To combat these security problems a Secure Sockets Layer (“SSL”) can be substituted for the standard TCP/IP layer. The SSL stands between the purchaser and the server permitting the secure transmission of data packets. To enable the secure transmission a merchant must obtain a Digital Certificate, such as those provided by VeriSign, Inc., that is acceptable to the purchaser's web browser. This is to ensure that the party receiving the data is actually the merchant the purchaser wishes to contact. Once the certificate is verified, the data is encrypted and transmitted to the merchant. The SSL arrangement, however, cannot confirm the integrity of the certified merchant or ensure that the merchant is equipped to prevent leakage of valuable financial information.
In other systems, such as the systems disclosed by Rose et al., U.S. Pat. No. 5,757,917, and Stein et al., U.S. Pat. No. 5,826,241, a payment system receives and sends messages to and from the seller and the buyer regarding a transaction. The messages contain information including the parties' identities, which are represented by a “card number” specific to the party but unrelated to financial information. The payment system then contacts a bank card processor that interacts with credit card companies to complete the transaction. These systems, however, fail to provide security features preventing theft or fraudulent use when computer-hackers learn the parties' “card number” or illegally tap into a computer system storing the credit and debit card information. Moreover, such systems fail to control the delivery component of the transaction. These systems merely concern themselves with billing which may take place after the product has been shipped.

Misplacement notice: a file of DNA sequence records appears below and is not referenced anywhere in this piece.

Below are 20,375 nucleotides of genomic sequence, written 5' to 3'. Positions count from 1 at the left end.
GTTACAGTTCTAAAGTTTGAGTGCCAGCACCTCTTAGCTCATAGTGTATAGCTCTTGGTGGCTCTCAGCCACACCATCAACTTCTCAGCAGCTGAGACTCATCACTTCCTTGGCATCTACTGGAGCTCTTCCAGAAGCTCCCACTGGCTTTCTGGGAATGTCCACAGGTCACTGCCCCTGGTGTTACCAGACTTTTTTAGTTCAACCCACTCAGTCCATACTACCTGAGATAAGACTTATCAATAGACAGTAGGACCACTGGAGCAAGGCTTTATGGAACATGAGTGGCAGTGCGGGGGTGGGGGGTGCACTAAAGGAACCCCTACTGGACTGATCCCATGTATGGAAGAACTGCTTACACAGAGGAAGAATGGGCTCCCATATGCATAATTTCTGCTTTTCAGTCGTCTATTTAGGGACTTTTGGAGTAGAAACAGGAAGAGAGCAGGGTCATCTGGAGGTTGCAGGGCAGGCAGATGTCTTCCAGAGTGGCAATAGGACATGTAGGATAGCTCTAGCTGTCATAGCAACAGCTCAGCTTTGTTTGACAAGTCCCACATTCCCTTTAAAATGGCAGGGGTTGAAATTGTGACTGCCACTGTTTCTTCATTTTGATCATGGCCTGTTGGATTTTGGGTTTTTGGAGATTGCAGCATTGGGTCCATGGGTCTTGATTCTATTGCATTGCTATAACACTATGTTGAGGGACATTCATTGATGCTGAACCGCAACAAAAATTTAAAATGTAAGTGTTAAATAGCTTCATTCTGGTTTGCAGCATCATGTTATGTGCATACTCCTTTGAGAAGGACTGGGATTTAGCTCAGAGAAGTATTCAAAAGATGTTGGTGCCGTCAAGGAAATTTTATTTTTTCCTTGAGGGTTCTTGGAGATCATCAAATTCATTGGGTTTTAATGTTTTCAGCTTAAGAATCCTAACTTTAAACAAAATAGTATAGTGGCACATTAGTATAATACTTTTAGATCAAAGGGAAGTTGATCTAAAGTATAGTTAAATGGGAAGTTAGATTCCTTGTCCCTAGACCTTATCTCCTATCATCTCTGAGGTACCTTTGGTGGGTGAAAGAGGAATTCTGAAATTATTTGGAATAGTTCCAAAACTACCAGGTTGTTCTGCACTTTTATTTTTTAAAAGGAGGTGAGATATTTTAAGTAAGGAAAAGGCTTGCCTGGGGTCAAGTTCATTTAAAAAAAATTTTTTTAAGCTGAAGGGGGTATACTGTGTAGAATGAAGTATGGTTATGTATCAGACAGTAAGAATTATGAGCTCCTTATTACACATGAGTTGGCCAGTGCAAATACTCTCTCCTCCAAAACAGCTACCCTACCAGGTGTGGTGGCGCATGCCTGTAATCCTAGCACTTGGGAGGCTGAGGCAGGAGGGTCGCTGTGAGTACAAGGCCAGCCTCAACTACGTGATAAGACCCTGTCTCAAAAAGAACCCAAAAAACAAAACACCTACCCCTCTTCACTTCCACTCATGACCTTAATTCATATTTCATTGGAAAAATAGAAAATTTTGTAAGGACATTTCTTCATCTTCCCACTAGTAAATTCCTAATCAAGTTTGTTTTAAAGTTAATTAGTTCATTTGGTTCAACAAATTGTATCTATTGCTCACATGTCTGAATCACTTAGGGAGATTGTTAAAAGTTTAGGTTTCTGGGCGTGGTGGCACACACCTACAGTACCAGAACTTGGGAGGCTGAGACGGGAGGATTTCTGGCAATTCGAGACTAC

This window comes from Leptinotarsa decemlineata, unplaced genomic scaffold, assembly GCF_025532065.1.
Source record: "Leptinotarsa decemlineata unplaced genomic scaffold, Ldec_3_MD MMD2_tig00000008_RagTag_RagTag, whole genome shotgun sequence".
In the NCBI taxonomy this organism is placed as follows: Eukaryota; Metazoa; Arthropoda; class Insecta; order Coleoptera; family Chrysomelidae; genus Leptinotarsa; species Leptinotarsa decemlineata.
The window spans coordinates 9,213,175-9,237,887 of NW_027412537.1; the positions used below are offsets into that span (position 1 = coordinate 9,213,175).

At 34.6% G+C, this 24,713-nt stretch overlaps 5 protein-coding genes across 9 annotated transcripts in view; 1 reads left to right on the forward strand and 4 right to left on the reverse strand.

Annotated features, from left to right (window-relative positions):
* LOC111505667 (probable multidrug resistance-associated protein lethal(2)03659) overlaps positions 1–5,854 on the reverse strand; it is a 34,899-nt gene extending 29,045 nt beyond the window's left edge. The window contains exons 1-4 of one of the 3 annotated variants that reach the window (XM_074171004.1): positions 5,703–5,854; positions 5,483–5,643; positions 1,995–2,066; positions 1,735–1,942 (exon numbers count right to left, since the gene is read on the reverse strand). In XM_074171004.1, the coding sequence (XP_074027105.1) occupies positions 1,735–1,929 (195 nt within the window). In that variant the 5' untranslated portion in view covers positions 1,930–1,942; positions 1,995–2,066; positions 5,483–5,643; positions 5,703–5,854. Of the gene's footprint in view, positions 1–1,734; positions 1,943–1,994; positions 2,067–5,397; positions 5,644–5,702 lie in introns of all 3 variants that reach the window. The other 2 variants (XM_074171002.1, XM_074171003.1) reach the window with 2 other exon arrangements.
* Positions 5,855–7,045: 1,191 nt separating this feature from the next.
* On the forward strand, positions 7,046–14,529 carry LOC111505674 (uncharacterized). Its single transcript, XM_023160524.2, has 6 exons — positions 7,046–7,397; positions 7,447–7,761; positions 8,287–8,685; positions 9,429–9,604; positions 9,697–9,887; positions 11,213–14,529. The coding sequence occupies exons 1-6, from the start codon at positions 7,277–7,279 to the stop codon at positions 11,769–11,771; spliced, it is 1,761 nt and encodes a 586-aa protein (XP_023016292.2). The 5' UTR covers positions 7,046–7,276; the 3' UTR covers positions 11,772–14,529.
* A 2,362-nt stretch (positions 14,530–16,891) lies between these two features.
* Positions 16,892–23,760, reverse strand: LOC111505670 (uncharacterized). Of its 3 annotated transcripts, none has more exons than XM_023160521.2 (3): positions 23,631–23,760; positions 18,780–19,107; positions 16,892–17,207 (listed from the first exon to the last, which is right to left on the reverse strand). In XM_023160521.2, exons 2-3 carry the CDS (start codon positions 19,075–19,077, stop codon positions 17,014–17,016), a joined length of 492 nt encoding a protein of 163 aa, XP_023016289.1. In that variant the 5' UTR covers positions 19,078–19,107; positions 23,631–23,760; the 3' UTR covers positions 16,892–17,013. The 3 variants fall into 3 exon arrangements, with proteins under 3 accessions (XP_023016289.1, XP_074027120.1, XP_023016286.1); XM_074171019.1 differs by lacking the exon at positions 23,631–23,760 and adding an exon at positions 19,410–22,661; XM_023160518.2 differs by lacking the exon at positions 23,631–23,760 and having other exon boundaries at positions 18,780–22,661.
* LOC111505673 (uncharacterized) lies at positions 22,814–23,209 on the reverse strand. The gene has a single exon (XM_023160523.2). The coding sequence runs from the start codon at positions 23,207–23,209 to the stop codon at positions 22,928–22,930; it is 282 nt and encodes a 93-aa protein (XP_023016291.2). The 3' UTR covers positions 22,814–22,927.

Consequently, security in effectuating such transactions continues to be a problem for companies soliciting electronic purchases. According to a ZDNet article, dated Jan. 12, 2000, a computer hacker gained access to a well-known e-commerce web-site and misappropriated thousands of credit cards. (See http://www.zdnet.com/filters/printerfriendly/0,6061,24211377-2,00.html). The hacker then released the credit card numbers to the public on a web-site. Thus, despite numerous attempts to provide for the secure communication and storage of credit and debit card numbers, theft or fraudulent use of such information remains prevalent.
The Internet, however, is not the only means by which merchants can reach the consumer. Many merchants use multiple channels to communicate product offerings, such as print catalogs, newspaper advertisements, and the like. Consumers viewing these traditional means of advertisement may desire to make purchases electronically while away from home or when access to a hard-line telephone is unavailable. Presently known systems and methods of securing electronic transactions fail to embrace such purchases.